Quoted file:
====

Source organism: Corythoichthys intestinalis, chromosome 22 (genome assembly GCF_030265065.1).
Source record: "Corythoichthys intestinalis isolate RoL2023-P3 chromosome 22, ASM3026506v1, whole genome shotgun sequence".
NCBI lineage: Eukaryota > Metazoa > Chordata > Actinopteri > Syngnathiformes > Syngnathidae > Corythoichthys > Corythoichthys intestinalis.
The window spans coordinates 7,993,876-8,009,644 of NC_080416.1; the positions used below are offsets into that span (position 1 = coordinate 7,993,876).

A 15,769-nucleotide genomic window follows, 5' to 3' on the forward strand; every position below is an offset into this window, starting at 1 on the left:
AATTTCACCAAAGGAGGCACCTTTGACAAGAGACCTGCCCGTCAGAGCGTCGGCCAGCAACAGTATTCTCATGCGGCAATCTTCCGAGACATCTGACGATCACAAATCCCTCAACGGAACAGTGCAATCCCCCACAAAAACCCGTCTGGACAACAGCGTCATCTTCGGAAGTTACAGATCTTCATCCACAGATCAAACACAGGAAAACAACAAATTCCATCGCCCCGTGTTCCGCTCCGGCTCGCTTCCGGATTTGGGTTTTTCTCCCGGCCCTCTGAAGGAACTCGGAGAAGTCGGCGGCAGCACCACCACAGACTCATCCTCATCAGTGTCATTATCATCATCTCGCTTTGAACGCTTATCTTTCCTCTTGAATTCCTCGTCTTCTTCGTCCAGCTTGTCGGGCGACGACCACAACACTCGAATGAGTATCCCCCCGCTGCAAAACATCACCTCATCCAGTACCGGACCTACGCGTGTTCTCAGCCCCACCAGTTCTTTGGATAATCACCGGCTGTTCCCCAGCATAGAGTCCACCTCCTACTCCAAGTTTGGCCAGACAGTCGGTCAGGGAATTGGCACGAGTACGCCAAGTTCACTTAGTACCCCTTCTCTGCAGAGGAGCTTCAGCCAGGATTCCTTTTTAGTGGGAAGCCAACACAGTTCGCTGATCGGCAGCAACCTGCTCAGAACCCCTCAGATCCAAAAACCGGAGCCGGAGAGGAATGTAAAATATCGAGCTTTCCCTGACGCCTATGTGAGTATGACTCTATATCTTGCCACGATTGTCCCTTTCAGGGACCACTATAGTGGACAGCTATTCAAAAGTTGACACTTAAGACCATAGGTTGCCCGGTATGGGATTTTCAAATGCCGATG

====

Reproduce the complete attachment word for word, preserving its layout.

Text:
Source organism: Corythoichthys intestinalis, chromosome 22 (genome assembly GCF_030265065.1).
Source record: "Corythoichthys intestinalis isolate RoL2023-P3 chromosome 22, ASM3026506v1, whole genome shotgun sequence".
NCBI lineage: Eukaryota > Metazoa > Chordata > Actinopteri > Syngnathiformes > Syngnathidae > Corythoichthys > Corythoichthys intestinalis.
The window spans coordinates 7,993,876-8,009,644 of NC_080416.1; the positions used below are offsets into that span (position 1 = coordinate 7,993,876).

A 15,769-nucleotide genomic window follows, 5' to 3' on the forward strand; every position below is an offset into this window, starting at 1 on the left:
AATTTCACCAAAGGAGGCACCTTTGACAAGAGACCTGCCCGTCAGAGCGTCGGCCAGCAACAGTATTCTCATGCGGCAATCTTCCGAGACATCTGACGATCACAAATCCCTCAACGGAACAGTGCAATCCCCCACAAAAACCCGTCTGGACAACAGCGTCATCTTCGGAAGTTACAGATCTTCATCCACAGATCAAACACAGGAAAACAACAAATTCCATCGCCCCGTGTTCCGCTCCGGCTCGCTTCCGGATTTGGGTTTTTCTCCCGGCCCTCTGAAGGAACTCGGAGAAGTCGGCGGCAGCACCACCACAGACTCATCCTCATCAGTGTCATTATCATCATCTCGCTTTGAACGCTTATCTTTCCTCTTGAATTCCTCGTCTTCTTCGTCCAGCTTGTCGGGCGACGACCACAACACTCGAATGAGTATCCCCCCGCTGCAAAACATCACCTCATCCAGTACCGGACCTACGCGTGTTCTCAGCCCCACCAGTTCTTTGGATAATCACCGGCTGTTCCCCAGCATAGAGTCCACCTCCTACTCCAAGTTTGGCCAGACAGTCGGTCAGGGAATTGGCACGAGTACGCCAAGTTCACTTAGTACCCCTTCTCTGCAGAGGAGCTTCAGCCAGGATTCCTTTTTAGTGGGAAGCCAACACAGTTCGCTGATCGGCAGCAACCTGCTCAGAACCCCTCAGATCCAAAAACCGGAGCCGGAGAGGAATGTAAAATATCGAGCTTTCCCTGACGCCTATGTGAGTATGACTCTATATCTTGCCACGATTGTCCCTTTCAGGGACCACTATAGTGGACAGCTATTCAAAAGTTGACACTTAAGACCATAGGTTGCCCGGTATGGGATTTTCAAATGCCGATG